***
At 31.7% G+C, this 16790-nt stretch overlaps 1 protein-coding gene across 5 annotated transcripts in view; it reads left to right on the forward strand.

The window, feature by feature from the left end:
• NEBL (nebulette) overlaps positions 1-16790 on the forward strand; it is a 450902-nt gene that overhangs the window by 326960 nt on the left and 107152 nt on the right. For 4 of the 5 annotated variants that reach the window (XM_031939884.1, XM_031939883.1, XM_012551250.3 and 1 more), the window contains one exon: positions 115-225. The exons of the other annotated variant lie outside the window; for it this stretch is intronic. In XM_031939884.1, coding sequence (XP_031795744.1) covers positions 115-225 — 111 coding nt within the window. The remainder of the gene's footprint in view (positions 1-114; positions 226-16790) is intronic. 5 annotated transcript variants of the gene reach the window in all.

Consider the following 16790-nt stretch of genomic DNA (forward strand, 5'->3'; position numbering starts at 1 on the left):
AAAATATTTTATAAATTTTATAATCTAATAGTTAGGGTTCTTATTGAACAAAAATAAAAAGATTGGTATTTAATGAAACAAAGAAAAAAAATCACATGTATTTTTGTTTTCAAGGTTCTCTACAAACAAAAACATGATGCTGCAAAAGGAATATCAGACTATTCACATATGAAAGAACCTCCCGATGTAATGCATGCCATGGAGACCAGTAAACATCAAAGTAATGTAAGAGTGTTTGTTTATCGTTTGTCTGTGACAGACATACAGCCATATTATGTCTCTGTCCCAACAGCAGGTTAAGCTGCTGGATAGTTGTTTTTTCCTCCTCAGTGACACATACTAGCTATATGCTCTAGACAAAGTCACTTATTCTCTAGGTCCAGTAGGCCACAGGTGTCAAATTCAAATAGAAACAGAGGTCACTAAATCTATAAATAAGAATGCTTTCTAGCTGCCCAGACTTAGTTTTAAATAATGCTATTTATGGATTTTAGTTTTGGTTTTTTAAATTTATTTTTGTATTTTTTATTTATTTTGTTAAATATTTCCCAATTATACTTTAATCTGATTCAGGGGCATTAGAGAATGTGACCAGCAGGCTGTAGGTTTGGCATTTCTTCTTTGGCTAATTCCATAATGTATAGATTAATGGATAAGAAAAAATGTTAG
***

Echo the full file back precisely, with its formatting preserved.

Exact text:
At 31.7% G+C, this 16790-nt stretch overlaps 1 protein-coding gene across 5 annotated transcripts in view; it reads left to right on the forward strand.

The window, feature by feature from the left end:
• NEBL (nebulette) overlaps positions 1-16790 on the forward strand; it is a 450902-nt gene that overhangs the window by 326960 nt on the left and 107152 nt on the right. For 4 of the 5 annotated variants that reach the window (XM_031939884.1, XM_031939883.1, XM_012551250.3 and 1 more), the window contains one exon: positions 115-225. The exons of the other annotated variant lie outside the window; for it this stretch is intronic. In XM_031939884.1, coding sequence (XP_031795744.1) covers positions 115-225 — 111 coding nt within the window. The remainder of the gene's footprint in view (positions 1-114; positions 226-16790) is intronic. 5 annotated transcript variants of the gene reach the window in all.

Consider the following 16790-nt stretch of genomic DNA (forward strand, 5'->3'; position numbering starts at 1 on the left):
AAAATATTTTATAAATTTTATAATCTAATAGTTAGGGTTCTTATTGAACAAAAATAAAAAGATTGGTATTTAATGAAACAAAGAAAAAAAATCACATGTATTTTTGTTTTCAAGGTTCTCTACAAACAAAAACATGATGCTGCAAAAGGAATATCAGACTATTCACATATGAAAGAACCTCCCGATGTAATGCATGCCATGGAGACCAGTAAACATCAAAGTAATGTAAGAGTGTTTGTTTATCGTTTGTCTGTGACAGACATACAGCCATATTATGTCTCTGTCCCAACAGCAGGTTAAGCTGCTGGATAGTTGTTTTTTCCTCCTCAGTGACACATACTAGCTATATGCTCTAGACAAAGTCACTTATTCTCTAGGTCCAGTAGGCCACAGGTGTCAAATTCAAATAGAAACAGAGGTCACTAAATCTATAAATAAGAATGCTTTCTAGCTGCCCAGACTTAGTTTTAAATAATGCTATTTATGGATTTTAGTTTTGGTTTTTTAAATTTATTTTTGTATTTTTTATTTATTTTGTTAAATATTTCCCAATTATACTTTAATCTGATTCAGGGGCATTAGAGAATGTGACCAGCAGGCTGTAGGTTTGGCATTTCTTCTTTGGCTAATTCCATAATGTATAGATTAATGGATAAGAAAAAATGTTAG